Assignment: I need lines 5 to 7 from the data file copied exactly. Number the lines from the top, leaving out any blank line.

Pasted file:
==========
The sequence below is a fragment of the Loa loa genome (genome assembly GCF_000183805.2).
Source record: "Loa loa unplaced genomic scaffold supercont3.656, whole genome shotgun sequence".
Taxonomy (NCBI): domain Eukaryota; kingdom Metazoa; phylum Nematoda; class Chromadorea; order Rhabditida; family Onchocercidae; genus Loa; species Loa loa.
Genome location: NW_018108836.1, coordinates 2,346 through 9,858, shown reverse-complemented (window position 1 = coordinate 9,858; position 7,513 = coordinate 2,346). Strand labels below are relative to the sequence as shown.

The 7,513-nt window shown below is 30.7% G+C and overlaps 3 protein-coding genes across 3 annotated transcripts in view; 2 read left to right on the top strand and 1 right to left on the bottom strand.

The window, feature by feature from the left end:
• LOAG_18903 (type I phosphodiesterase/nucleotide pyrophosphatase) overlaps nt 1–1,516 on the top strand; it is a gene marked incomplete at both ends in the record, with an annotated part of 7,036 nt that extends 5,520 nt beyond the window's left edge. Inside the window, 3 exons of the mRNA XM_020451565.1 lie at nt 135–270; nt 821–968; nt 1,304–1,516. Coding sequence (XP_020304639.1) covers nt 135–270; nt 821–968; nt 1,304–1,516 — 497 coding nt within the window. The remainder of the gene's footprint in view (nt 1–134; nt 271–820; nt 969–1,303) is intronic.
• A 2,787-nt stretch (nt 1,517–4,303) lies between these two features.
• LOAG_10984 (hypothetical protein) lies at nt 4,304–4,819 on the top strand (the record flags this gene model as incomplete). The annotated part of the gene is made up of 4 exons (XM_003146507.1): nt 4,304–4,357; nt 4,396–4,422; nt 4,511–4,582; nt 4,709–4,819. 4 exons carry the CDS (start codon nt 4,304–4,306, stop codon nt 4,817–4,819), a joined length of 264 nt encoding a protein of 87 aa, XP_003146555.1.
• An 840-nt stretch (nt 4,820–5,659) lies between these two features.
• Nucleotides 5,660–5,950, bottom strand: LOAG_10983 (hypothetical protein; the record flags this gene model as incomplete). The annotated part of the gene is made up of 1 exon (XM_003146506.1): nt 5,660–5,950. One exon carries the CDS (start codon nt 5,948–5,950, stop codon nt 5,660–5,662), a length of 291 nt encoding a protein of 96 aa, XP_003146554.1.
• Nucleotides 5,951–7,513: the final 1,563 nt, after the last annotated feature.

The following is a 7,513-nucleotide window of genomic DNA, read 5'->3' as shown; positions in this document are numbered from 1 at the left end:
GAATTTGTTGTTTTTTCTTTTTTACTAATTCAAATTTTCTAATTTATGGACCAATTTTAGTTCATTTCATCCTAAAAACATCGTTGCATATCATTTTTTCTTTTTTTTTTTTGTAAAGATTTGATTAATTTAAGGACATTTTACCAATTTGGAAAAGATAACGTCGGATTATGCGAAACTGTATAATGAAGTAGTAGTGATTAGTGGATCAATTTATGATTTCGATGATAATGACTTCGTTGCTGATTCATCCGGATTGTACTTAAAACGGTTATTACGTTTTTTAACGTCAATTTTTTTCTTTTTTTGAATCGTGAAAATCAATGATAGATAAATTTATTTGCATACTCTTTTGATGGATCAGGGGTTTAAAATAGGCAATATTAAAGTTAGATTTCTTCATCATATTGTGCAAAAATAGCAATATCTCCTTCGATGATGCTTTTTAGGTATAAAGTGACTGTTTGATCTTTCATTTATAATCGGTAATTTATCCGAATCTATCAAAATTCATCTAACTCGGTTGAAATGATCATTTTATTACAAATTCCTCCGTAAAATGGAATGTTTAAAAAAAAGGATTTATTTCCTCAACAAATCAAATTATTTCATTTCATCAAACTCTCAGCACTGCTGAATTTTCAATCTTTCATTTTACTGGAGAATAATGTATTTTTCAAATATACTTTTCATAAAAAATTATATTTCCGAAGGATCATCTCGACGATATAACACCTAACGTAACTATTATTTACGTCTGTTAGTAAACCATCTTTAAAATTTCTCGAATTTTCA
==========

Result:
The 7,513-nt window shown below is 30.7% G+C and overlaps 3 protein-coding genes across 3 annotated transcripts in view; 2 read left to right on the top strand and 1 right to left on the bottom strand.

The window, feature by feature from the left end:
• LOAG_18903 (type I phosphodiesterase/nucleotide pyrophosphatase) overlaps nt 1–1,516 on the top strand; it is a gene marked incomplete at both ends in the record, with an annotated part of 7,036 nt that extends 5,520 nt beyond the window's left edge. Inside the window, 3 exons of the mRNA XM_020451565.1 lie at nt 135–270; nt 821–968; nt 1,304–1,516. Coding sequence (XP_020304639.1) covers nt 135–270; nt 821–968; nt 1,304–1,516 — 497 coding nt within the window. The remainder of the gene's footprint in view (nt 1–134; nt 271–820; nt 969–1,303) is intronic.